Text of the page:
The path to “work-life balance” is an almost certain path to failure.
Listen to me.
For years now, we’ve heard endless discussions about how to make work-life balance a reality, and time and time again, we’ve seen those concepts put to the test. challenged, redefined, and utterly labeled as impossible. And then you hear from the occasional person that it’s achievable. But there are so many variables, including family life, earning capacity, proximity to support and help, roles and responsibilities at work, that approaching balance in any way is a surefire. Definitely won’t work for everyone. What the balance looks like for a 25-year-old, single and childless software engineer working in San Francisco will be vastly different than the balance for a 38-year-old single parent who has to work three hours a day.
With such congruence between so many definitions of work-life balance, can company management find a way to make it nearly achievable for their entire workforce? Or are we forever chasing something unattainable? One thing is for sure, the era of almost self-sacrifice and “work to death” to achieve excellence at work is over. Some consider this to be a uniquely American professional trait. So, when leading a global team, what worked for one part of the world certainly didn’t work for the rest (leading to resentment). And if we’re being honest, it doesn’t really work for Americans either. People are increasingly realizing the importance of mental and physical boundaries and being healthy in the workplace. And that can make leaders sweat.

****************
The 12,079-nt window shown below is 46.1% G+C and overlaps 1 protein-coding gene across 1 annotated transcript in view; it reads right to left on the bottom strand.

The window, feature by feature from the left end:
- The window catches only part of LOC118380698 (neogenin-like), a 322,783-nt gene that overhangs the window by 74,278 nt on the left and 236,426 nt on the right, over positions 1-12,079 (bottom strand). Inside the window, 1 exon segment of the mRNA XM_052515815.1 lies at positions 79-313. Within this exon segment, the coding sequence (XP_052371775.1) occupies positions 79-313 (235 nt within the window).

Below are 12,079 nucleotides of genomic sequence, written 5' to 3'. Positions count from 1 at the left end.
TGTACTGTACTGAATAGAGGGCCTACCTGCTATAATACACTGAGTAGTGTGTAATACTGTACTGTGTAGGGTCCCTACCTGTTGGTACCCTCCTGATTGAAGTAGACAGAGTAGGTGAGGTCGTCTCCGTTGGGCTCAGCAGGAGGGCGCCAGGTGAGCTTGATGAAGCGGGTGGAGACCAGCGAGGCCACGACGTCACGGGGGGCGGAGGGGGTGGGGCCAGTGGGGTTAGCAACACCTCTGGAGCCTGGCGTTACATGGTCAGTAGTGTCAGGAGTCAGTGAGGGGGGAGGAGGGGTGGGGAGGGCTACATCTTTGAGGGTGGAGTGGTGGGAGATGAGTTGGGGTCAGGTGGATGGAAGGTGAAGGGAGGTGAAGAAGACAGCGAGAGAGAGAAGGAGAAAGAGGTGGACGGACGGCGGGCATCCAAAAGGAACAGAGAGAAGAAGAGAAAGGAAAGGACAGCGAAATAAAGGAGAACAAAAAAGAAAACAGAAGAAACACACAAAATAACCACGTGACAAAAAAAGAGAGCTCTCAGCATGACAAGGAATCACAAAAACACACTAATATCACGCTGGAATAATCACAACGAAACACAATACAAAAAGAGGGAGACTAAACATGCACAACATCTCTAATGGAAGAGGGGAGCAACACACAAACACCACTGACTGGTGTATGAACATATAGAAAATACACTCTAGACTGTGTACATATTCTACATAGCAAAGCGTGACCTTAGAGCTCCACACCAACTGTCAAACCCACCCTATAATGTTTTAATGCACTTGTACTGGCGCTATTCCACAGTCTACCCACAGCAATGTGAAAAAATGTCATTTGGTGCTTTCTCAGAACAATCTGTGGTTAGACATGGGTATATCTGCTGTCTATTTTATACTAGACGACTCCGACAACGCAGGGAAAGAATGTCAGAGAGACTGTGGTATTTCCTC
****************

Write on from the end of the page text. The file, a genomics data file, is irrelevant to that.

As a C-level executive for a long time — and as a wife and mother of two — I have also struggled with giving and receiving work and family. Trying to find the best possible solution when I have to attend a board meeting and look forward to following my son’s field trip to the state capitol. Both are equally important to me and both are pressured by the expectations of those around them.
Here’s what I’ve realized: There’s no one right answer, but there are plenty of wrong answers. Being inflexible is wrong. Leadership without empathy is a mistake. Unrealistic expectations of self-sacrifice by your team members are wrong. Refusing to admit that people have different needs is wrong.
But what is true? How can leadership support employees in healthier ways? How can leadership categorize what people really value and need, to help bridge the work-life balance gap that we all recognize as unhealthy? How can we address the unspoken expectation of being a workaholic that everyone feels? I think the answer lies in the need to throw the whole concept of work-life balance in the trash, and really think about work-life integration instead.
What that might look like for business, how it can help employees, and how to chart it toward personal ownership, autonomy, and empowerment where people are generally just happier, less more stressful but also more productive, if not more. A system based on balance is extremely fragile. Instead, it is completely possible to integrate life and work…
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